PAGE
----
A few notes about fit-up work seem to be in order. The loops on the field frames of the original artifacts are described as being somewhat crude in terms of how close they all are to one another dimensionally. This is not necessarily an impediment to getting the whole assembly to lock up tightly if we are using wedges to hold the joints together. My reconstruction uses lugs that wrap around the tangs of the arched strut to trap the loops of the field frames in place, driving in wedges behind the tangs causes everything to lock up solidly.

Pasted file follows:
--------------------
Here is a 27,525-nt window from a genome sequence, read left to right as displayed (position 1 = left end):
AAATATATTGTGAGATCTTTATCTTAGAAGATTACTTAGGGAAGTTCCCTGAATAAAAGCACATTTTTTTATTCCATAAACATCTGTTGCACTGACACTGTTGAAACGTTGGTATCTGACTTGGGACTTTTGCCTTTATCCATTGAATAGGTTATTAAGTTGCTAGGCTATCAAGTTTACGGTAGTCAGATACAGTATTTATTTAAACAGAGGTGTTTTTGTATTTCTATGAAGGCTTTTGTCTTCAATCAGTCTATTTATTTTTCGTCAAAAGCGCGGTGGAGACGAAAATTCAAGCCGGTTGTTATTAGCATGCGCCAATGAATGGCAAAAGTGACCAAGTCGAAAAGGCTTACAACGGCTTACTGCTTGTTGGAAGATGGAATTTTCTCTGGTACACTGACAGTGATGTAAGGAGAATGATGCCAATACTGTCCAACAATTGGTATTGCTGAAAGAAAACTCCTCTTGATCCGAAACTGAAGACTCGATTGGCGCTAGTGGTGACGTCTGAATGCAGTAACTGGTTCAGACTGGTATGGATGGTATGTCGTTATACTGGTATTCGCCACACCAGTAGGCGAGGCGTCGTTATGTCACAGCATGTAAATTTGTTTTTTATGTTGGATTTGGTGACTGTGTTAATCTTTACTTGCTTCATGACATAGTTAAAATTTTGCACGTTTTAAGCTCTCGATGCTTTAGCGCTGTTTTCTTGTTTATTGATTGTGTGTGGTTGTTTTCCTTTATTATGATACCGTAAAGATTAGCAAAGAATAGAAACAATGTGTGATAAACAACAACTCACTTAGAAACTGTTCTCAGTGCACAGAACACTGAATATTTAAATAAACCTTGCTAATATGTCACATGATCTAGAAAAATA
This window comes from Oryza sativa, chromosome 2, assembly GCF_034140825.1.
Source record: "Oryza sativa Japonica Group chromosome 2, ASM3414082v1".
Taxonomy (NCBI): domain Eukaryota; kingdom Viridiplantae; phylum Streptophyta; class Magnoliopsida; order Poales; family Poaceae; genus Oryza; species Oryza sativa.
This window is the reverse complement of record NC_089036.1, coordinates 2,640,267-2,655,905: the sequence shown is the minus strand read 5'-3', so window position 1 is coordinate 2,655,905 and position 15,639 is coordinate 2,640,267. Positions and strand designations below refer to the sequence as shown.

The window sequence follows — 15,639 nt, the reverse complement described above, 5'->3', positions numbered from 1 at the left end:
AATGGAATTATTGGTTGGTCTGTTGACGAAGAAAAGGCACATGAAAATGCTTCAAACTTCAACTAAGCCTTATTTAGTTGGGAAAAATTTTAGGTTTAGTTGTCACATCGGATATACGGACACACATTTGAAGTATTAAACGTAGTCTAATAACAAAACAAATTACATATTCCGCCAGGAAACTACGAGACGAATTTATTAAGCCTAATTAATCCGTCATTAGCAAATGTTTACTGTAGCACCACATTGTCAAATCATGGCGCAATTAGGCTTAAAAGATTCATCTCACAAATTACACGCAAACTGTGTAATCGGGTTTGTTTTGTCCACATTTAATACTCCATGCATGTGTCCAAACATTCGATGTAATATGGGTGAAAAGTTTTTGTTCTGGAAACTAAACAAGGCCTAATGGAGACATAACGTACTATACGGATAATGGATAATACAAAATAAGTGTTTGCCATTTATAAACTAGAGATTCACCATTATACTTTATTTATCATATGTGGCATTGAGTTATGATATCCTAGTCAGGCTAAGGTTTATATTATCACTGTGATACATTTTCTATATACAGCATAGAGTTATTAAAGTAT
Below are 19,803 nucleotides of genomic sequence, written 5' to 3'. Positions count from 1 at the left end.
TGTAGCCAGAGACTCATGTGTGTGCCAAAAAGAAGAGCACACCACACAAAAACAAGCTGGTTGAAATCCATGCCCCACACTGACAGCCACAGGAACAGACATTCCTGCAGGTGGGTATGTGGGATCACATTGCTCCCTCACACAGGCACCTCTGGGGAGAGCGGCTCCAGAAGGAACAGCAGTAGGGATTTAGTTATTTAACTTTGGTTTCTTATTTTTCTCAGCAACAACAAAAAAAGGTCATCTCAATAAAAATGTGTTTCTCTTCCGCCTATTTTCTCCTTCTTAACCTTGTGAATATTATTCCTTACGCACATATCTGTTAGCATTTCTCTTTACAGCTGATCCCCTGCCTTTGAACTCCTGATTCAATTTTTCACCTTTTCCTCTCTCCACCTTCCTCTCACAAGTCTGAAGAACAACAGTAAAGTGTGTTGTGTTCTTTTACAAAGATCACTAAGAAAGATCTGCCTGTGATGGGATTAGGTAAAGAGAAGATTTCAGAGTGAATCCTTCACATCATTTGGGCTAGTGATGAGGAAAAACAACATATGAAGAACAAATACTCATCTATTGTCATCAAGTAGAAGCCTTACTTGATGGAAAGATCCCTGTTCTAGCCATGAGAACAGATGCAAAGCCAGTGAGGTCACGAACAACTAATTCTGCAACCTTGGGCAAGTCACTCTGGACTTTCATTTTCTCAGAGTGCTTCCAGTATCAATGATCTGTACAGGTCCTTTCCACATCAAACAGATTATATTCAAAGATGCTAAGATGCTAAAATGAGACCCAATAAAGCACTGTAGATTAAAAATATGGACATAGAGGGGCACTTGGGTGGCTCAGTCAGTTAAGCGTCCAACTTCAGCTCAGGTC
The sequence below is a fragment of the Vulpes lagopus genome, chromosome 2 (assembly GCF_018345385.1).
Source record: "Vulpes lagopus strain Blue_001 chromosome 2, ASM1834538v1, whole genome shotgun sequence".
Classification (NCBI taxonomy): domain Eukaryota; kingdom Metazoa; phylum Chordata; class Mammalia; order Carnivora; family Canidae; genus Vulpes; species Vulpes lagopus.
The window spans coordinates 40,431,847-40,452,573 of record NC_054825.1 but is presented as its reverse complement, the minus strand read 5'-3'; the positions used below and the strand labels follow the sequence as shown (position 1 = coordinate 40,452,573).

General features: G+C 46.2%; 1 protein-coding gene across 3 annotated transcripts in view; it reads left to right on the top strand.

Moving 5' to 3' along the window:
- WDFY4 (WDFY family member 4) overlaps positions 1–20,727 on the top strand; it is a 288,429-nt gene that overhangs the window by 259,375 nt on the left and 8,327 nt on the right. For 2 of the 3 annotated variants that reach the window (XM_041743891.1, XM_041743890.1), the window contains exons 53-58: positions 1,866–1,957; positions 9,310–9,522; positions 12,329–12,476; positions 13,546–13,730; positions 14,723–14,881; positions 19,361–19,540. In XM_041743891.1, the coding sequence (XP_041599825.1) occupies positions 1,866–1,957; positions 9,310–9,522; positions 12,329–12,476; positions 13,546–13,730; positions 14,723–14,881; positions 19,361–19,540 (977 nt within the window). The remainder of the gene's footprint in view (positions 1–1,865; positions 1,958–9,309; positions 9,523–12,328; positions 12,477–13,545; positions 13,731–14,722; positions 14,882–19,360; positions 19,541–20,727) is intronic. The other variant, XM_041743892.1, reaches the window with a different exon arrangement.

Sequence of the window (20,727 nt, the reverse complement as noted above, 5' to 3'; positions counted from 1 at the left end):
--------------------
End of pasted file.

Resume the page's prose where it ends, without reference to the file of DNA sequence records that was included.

This particular approach is the one place where my reconstruction diverges from the artifacts. It is a temporary concession needed to conduct some full power accuracy tests I have in mind. A more authentic joint utilizing the elongated holes seen in the original tangs will be substituted later. (The idea being that we will work backwards from the best group size possible, and see if the Roman approach using some kind of cross wedge system with those holes they put in their tangs, will degrade the group size.) It has been suggested that the Romans probably used hardwood wedges to lock everything together. I used some made of oak when I was trial fitting the parts together and they did seem to work okay. However, in keeping with the maximum performance goal of this project, I soon replaced them with steel and bronze wedges built around a three degree taper. The matching surfaces on the struts that fit into both the top and bottom loops, were also given a three degree taper. It would certainly not have been beyond the capabilities of any competent Roman armorer to have likewise used matching tapers to insure maximum rigidity in the final assembly. One thing is for sure, the loose and rattling nature of the eight juncture points where the loops and struts went together, instantly disappeared when well fitted wedges were driven into place. The whole assembly had the feel of being locked together with remarkable strength. In short, if the fit-up work on the wedges is done properly, the varying dimensions evident in the loops of the original field frames would not have affected the integrity of the final assembly.

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